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Determining the Best Interest of the Child First

Determining The Best Interest Of The Child First

The Family Law Act exists to serve the best interest of the child, when determining custody and visitation. However, it can be hard at times for a family court to determine exactly what visitation schedule might suit the child's best interests. To try to limit the confusion about visitations, the Family Law Act devised a list of basic ground rules involving visitation and custody that should be considered in every case. These guidelines are followed as carefully as possible.

Parents who get along with each other, definitely helps in working towards the best interest for a child, but unfortunately there are many times when that does not happen. Family court takes over when parents cannot agree on a child visitation schedule that is mutually acceptable. When the family court is making a visitation schedule, they have two primary considerations as well as many alternate considerations that are taken into mind.

The two primary considerations are allowing the children to spend a good amount of time with each parent during visitation and making sure that the children are safe. This is why a parent's visitation rights can be terminated or limited to supervised visits, if the court finds the parent to be unfit.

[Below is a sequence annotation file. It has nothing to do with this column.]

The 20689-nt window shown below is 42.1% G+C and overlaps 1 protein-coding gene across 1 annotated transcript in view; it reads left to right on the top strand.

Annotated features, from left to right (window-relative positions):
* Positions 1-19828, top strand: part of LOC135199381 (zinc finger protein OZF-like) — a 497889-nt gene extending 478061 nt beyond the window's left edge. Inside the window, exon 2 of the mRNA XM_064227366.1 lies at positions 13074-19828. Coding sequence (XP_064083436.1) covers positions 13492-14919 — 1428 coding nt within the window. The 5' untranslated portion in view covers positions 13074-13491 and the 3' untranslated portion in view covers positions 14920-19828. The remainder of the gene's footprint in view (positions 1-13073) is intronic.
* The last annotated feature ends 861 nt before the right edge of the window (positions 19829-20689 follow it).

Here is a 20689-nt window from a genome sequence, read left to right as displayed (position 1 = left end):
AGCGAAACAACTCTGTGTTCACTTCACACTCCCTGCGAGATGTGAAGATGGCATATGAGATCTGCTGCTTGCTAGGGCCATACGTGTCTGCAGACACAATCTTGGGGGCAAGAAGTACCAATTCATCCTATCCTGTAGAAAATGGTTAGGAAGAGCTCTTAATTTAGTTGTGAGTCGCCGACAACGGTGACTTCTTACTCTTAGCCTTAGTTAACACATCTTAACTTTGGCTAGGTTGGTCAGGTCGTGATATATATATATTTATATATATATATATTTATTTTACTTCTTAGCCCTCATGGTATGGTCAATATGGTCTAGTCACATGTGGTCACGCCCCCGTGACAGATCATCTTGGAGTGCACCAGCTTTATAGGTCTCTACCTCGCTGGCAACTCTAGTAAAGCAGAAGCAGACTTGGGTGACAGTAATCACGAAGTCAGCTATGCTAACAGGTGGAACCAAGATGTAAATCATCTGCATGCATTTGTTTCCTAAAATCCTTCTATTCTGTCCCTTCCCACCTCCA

There are other factors that are given thought when the family court decides on visitations schedules. If the child is old enough, their thoughts on the visitations and what the schedule should be are considered. A child's relationship with each parent is taken into account when setting a visitation schedule. They also look at the child's environment and living conditions with each parent. A court will take into account which of the parents has maintained a closer relationship with the child. Visitation schedules that force a child to stay at a parent's house that they are not too familiar with, may not be a desirable situation.

A family court also looks at the relationship that the parents have with each other. If there have been any emotionally or physically abusive instances, the court will be likely to take that into account when creating a visitation schedule. If both parents are flexible and treat each other with respect, then the judge will be more willing to allow generous visitations to each parent. Any incidents that have occurred since the divorce or separation, may also be taken into account.

It is in the best interest of everyone to see the child happy and health. While a parent can fight a visitation order that they do not feel is fair, they should think about whether they are fighting visitations for the rights reasons.

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